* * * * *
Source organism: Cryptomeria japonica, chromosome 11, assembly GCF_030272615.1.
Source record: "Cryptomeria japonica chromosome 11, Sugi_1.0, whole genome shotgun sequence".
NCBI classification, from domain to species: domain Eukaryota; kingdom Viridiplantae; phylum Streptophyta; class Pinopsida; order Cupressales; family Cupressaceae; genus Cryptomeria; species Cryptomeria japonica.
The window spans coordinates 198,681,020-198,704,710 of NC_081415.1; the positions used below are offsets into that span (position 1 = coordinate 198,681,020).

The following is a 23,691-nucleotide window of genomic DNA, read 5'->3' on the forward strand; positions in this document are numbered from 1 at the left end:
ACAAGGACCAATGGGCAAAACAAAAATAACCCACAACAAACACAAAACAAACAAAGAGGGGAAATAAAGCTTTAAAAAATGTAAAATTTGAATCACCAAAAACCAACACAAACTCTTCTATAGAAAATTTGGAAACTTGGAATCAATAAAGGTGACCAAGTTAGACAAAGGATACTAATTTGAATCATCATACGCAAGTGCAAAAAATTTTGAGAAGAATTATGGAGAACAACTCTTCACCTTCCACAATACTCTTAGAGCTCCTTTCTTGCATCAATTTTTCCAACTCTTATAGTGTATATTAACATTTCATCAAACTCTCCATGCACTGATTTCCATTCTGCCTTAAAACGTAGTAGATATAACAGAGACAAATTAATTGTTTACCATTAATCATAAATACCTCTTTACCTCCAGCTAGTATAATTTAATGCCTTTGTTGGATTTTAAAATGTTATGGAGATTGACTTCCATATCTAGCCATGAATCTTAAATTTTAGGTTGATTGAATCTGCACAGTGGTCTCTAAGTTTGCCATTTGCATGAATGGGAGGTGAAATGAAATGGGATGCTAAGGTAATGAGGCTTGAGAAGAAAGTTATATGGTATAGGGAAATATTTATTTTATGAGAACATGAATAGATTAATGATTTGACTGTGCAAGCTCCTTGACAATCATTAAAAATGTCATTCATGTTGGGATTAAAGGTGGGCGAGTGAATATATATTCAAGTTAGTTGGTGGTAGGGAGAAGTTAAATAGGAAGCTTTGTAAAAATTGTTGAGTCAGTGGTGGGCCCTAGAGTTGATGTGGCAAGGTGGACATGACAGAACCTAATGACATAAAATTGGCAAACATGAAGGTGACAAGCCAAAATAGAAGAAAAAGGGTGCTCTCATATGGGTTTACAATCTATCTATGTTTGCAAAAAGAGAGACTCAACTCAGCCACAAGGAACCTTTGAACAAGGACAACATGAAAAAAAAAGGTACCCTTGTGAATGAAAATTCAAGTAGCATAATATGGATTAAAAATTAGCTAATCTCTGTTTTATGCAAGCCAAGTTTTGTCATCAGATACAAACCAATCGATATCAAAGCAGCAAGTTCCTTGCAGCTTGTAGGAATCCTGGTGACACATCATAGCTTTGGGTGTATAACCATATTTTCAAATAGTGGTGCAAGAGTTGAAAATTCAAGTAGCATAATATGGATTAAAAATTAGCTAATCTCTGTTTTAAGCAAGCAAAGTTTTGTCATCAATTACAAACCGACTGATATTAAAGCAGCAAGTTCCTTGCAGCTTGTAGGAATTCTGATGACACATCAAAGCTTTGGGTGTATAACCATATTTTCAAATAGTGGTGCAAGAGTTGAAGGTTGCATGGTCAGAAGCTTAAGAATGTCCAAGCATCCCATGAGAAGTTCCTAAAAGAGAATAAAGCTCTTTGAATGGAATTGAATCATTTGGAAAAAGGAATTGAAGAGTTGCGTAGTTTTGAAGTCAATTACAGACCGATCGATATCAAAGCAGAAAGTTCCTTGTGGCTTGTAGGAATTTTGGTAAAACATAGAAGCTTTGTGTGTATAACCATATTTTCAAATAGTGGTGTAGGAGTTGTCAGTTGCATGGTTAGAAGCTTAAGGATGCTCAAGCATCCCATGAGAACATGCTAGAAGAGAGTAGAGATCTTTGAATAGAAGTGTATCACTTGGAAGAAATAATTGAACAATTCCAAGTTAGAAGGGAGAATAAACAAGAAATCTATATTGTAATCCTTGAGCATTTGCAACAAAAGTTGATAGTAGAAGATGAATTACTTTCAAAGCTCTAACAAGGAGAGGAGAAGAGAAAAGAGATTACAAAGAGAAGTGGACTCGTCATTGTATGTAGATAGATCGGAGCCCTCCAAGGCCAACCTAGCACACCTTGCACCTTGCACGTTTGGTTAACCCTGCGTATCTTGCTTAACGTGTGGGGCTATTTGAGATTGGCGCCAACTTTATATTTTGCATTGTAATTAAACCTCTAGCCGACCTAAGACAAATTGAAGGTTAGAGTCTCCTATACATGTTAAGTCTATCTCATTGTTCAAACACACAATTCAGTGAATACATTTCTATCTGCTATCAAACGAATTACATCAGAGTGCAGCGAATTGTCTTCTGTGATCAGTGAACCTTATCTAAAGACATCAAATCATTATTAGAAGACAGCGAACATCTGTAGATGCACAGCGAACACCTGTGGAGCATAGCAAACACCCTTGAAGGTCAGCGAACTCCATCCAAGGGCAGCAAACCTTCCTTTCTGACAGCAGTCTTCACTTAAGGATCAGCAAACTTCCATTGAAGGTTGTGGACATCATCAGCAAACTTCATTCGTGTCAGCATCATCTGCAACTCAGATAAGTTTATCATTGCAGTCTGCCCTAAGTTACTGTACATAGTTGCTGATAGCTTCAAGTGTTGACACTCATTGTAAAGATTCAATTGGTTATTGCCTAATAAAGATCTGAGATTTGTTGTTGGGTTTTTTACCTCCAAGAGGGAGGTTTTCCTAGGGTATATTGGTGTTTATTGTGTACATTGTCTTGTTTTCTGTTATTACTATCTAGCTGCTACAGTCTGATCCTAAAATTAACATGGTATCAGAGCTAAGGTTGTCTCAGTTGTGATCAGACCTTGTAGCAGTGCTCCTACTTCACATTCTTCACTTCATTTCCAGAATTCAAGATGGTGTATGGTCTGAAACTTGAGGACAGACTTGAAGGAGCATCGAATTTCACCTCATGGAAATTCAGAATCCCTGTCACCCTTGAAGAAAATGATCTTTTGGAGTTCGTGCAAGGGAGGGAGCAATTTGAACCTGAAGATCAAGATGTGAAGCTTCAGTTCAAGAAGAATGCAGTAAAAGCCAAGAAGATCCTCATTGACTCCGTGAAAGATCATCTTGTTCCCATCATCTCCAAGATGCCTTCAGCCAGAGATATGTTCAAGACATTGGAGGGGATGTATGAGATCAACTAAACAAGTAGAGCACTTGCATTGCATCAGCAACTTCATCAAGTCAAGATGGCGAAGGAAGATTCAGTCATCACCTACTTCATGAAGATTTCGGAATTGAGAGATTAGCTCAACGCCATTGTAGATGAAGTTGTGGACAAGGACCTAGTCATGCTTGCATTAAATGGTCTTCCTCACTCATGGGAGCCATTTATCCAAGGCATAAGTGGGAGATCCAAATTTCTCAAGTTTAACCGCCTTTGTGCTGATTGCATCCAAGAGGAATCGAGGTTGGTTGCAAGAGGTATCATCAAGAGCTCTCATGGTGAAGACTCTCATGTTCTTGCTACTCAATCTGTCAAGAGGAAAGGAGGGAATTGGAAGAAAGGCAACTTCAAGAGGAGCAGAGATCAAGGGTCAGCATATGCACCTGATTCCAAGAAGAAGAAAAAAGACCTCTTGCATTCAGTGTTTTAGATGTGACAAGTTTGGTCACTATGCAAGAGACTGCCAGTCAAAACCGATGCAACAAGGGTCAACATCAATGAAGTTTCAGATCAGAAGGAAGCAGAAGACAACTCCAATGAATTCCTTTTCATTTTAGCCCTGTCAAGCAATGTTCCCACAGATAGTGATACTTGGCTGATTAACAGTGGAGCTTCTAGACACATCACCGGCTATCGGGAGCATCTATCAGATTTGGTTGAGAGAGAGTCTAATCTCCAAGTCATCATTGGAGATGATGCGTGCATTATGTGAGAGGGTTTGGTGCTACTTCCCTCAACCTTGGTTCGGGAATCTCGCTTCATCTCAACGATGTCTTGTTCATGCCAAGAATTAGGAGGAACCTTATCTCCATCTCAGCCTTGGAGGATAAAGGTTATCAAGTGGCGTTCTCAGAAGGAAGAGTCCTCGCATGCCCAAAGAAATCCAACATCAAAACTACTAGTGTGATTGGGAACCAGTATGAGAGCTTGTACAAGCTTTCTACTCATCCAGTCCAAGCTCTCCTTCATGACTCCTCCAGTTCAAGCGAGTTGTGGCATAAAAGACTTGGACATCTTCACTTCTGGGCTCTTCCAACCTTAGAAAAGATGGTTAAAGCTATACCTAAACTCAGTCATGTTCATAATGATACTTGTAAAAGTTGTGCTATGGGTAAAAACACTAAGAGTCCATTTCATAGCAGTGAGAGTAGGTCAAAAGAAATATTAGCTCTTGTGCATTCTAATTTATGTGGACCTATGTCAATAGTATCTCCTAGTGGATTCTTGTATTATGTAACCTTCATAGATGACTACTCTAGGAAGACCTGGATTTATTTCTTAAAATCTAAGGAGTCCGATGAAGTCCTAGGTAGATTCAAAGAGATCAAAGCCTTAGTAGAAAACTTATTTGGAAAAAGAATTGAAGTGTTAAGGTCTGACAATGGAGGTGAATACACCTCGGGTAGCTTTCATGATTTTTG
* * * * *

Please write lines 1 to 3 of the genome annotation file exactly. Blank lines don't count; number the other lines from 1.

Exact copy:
Source organism: Cryptomeria japonica, chromosome 11, assembly GCF_030272615.1.
Source record: "Cryptomeria japonica chromosome 11, Sugi_1.0, whole genome shotgun sequence".
NCBI classification, from domain to species: domain Eukaryota; kingdom Viridiplantae; phylum Streptophyta; class Pinopsida; order Cupressales; family Cupressaceae; genus Cryptomeria; species Cryptomeria japonica.